These exceptions are:
- Having a reasonable explanation for refusing for failing to comply or for producing a bogus document and producing documentary evidence of nationality, identity or citizenship, or
- Having a reasonable explanation for refusing for failing to comply or for producing a bogus document and taking reasonable steps to produce such evidence
The Act does not define what amounts to a reasonable explanation. An assessment of ‘reasonable explanation’ or ‘reasonable steps’ should be objective and proportionate to all available relevant information. A ‘reasonable explanation’ or ‘reasonable steps’ should be generally credible and not run counter to known facts.
An assessment of whether the applicant’s explanation is reasonable depends on the individual’s circumstances. Decision makers should make a determination based on the merits of the individual’s case with reference to up-to-date country information.
A ‘reasonable explanation’ for the purposes of satisfying sections 91W and 91WA could include the following examples (Note: These are examples only and there may be other factors to take into account):
- statelessness (this is not a general exemption and decision makers should make an assessment according to individual merits)
- refusal by the government in the country of origin to issue identity documentation as a result of discrimination or persecution
- collapse of the government in the country of origin
- poor record-keeping in the country of origin
- the applicant living illegally in a country where they were not entitled to documents
- acts by a third party which involved destruction or removal of documents from the applicant’s possession
- shipwreck resulting in the loss of travel documents
- theft of belongings including travel documents
- an unaccompanied minor who presents a bogus document and claims it was given to them by their family
The following are examples which could be considered not to be a ‘reasonable explanation’ for the purposes of satisfying s91W and s91WA:
- deliberate destruction or disposal
- where country of origin information indicates that it is possible for the applicant to obtain documentary evidence of identity, nationality or citizenship.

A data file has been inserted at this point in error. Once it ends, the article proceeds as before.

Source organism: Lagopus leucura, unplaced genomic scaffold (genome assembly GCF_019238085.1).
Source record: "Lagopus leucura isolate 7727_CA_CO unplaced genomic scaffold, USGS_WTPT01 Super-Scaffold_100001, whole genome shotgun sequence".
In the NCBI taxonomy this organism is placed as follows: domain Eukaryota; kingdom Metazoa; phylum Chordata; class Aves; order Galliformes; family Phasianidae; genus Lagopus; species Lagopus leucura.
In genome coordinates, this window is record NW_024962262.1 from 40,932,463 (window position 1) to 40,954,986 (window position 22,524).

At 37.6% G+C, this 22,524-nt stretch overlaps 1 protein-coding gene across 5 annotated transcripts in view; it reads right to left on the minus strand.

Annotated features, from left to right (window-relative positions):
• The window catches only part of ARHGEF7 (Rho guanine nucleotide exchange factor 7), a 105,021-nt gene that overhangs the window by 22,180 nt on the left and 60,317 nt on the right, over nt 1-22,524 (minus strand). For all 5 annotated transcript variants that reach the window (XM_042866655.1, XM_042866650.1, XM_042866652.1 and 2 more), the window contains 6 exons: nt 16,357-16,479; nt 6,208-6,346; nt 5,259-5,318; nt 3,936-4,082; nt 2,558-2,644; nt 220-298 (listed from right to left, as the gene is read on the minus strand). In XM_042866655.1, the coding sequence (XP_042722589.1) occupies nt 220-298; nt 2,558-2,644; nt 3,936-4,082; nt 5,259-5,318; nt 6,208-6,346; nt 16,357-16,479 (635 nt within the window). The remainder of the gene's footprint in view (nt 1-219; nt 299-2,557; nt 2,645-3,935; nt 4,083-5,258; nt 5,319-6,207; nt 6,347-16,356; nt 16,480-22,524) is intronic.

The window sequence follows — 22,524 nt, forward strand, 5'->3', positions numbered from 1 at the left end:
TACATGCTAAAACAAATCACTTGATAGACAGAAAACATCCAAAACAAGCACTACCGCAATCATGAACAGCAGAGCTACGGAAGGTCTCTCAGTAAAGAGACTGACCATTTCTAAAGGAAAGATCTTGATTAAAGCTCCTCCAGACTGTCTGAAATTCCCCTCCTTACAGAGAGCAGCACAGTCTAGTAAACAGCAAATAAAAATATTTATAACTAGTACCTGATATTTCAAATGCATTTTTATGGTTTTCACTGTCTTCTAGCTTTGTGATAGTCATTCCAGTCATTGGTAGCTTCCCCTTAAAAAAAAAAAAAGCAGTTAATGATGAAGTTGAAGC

Note: if the decision maker relies on ‘relevant information’ (as defined under s57(1)) to find that the explanation is unreasonable then this information will need to be put to the applicant for comment under s57.
The following are examples which could be considered to be ‘reasonable steps’ for the purposes of obtaining documentary evidence of their identity, nationality or citizenship:
- Contact with family and friends in their home country to obtain existing documents
- Contact with the relevant authority in their home country where the applicant is claiming harm from a non-State actor (e.g. an organised criminal group)
- Contact with the relevant authority in a safe third country where the applicant has resided in for a period of time
In determining whether an applicant has taken ‘reasonable steps’ the decision maker may, for example, consider:
- the authenticity of the evidence of contact provided
- country information – particularly where it suggests that obtaining the relevant document may take an extended period of time
- any potential detriment to the applicant or another individual that might be caused by attempting to produce evidence
- undue financial burden to the applicant or another individual arising from attempting to produce evidence.
Under no circumstances should an applicant be requested to approach the authorities of a country from which they claim to fear state persecution.